A federal lawsuit claims the Department of Justice is conducting secret investigations of legal cannabis businesses, using IRS tax investigations as a front, as reported by The Denver Post.
The IRS conducts regular investigations of marijuana businesses to preclude them from certain tax deductions. While most businesses can deduct expenses, businesses which traffick in federally banned narcotics (such as cannabis) cannot. This provision increases the taxes paid by marijuana businesses substantially. But to enforce it, the IRS has to investigate whether or not a given business engages in selling or manufacturing weed.
But the lawsuit from Rifle Remedies contends that the IRS is doing much more than determining what tax exemptions these businesses can use. It claims that the IRS is secretly giving information obtained in tax audits to the DOJ for the purpose of criminal narcotic investigations.
“The IRS is working jointly with the Department of Justice to investigate purported criminal activity of the taxpayers,” attorneys Richard Walker and James Thorburn wrote in their filing. “To this end, the IRS has converged on Colorado and is conducting mass audits of those it has determined to be unlawfully trafficking in controlled substances … dishing out summonses like candy.”
In a court filing, the federal government said these accusations were inaccurate and illogical. “That the DEA is using the IRS to investigate … defies common sense,” the filing reads.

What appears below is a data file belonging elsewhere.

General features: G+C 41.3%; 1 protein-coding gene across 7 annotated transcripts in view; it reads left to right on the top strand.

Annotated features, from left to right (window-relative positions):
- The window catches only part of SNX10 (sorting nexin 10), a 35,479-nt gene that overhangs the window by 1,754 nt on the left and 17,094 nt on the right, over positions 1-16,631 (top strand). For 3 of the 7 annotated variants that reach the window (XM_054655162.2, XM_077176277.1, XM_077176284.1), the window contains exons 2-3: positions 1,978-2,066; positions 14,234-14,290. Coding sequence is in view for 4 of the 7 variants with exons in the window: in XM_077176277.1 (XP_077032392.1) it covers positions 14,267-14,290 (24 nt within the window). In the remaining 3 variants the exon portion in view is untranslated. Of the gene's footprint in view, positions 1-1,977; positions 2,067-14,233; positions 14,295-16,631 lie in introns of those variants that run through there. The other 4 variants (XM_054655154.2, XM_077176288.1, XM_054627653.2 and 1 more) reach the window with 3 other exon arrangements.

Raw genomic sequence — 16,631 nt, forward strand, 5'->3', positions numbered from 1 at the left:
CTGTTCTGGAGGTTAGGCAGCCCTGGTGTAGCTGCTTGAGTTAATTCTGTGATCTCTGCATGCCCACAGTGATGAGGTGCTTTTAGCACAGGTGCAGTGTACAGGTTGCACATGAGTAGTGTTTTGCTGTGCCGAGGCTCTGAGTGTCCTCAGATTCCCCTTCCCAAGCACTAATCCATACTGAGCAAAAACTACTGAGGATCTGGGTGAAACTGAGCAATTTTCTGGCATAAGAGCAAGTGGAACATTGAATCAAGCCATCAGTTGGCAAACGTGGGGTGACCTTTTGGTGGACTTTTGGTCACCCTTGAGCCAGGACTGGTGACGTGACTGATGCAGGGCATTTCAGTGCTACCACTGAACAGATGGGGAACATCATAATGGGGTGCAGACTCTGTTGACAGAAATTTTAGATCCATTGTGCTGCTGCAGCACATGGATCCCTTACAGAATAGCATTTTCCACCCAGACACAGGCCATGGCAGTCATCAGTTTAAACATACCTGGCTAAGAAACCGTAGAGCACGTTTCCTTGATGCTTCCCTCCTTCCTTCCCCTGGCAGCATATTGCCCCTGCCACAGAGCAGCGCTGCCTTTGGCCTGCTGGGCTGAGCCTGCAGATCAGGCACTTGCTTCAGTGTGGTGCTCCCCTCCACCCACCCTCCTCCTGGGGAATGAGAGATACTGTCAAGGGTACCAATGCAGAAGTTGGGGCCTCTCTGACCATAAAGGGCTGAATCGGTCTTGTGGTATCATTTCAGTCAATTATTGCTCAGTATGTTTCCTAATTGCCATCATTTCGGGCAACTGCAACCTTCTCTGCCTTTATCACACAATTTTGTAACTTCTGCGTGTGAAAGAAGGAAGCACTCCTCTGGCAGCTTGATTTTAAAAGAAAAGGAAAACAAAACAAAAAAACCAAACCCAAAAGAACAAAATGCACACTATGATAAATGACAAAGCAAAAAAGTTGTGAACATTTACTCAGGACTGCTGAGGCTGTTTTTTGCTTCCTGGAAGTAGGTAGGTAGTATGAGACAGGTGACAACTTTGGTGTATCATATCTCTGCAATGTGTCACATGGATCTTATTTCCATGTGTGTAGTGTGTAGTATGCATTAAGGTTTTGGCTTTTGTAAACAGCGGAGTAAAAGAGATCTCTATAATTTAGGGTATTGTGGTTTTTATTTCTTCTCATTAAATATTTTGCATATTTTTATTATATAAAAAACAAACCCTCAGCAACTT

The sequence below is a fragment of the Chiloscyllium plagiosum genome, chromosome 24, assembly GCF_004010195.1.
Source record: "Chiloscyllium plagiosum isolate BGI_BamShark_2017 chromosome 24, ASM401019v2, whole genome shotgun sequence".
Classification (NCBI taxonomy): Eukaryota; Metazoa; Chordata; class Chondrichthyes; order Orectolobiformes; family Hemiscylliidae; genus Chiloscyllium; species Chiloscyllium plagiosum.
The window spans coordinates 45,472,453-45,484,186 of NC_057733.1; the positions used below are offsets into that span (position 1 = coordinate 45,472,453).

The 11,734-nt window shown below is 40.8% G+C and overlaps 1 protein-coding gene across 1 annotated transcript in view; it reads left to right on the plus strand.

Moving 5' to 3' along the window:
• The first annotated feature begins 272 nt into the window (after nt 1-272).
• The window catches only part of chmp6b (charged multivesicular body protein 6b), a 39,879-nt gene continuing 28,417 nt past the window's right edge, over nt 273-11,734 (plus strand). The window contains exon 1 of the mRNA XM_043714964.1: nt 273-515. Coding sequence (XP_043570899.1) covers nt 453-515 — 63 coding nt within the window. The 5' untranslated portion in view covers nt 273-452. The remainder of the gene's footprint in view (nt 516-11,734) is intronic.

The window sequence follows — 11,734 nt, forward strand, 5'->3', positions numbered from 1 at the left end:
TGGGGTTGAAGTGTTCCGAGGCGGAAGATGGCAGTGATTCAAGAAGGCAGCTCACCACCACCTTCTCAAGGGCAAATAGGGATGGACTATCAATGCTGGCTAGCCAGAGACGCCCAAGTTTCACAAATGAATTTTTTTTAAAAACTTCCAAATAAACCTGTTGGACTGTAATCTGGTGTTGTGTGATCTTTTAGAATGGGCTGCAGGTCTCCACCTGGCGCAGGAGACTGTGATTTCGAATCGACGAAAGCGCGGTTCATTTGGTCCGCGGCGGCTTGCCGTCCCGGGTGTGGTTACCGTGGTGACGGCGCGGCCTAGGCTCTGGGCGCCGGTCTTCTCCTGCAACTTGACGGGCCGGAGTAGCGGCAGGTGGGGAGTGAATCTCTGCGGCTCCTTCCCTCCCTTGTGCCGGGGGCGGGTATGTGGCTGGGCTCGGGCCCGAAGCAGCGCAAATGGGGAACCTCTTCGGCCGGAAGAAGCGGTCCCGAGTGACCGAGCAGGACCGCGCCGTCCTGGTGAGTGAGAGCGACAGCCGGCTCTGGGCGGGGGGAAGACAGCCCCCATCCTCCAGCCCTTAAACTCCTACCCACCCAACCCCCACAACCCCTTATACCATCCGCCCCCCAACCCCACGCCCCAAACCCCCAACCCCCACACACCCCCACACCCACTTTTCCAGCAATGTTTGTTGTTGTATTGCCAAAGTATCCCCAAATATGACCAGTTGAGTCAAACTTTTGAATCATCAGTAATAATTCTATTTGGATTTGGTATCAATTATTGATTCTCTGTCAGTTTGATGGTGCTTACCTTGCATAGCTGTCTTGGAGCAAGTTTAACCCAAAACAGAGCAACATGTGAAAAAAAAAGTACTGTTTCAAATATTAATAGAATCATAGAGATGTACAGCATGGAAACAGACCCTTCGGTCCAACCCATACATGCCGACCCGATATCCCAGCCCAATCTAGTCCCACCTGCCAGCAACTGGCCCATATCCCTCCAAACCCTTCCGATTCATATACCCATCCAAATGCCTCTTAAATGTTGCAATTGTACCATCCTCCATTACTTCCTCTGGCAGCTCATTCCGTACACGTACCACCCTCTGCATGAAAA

“If prosecution were truly the goal, it would be far simpler — and likely more effective — for the DEA to send a plainclothes agent to purchase marijuana from [Rifle Remedies] than to co-opt the IRS into issuing summons to MED for information about past years’ marijuana sales. [The] underlying theory of this case lacks not only evidence, but logic.”
If the DEA were to go after Rifle itself, however, that could violate the Cole Memorandum, a series of federal guidelines set forth by former Attorney General James Cole which prohibit the Justice Department from using its resources to go after state-regulated marijuana businesses.
The IRS is also seeking to obtain Colorado’s seed to sale platform, called Marijuana Enforcement Tracking Reporting Compliance, or METRC. This tracking program not only gives information on businesses such as Rifle Remedies, but on their customers as well.
Photo via Flickr user saturnism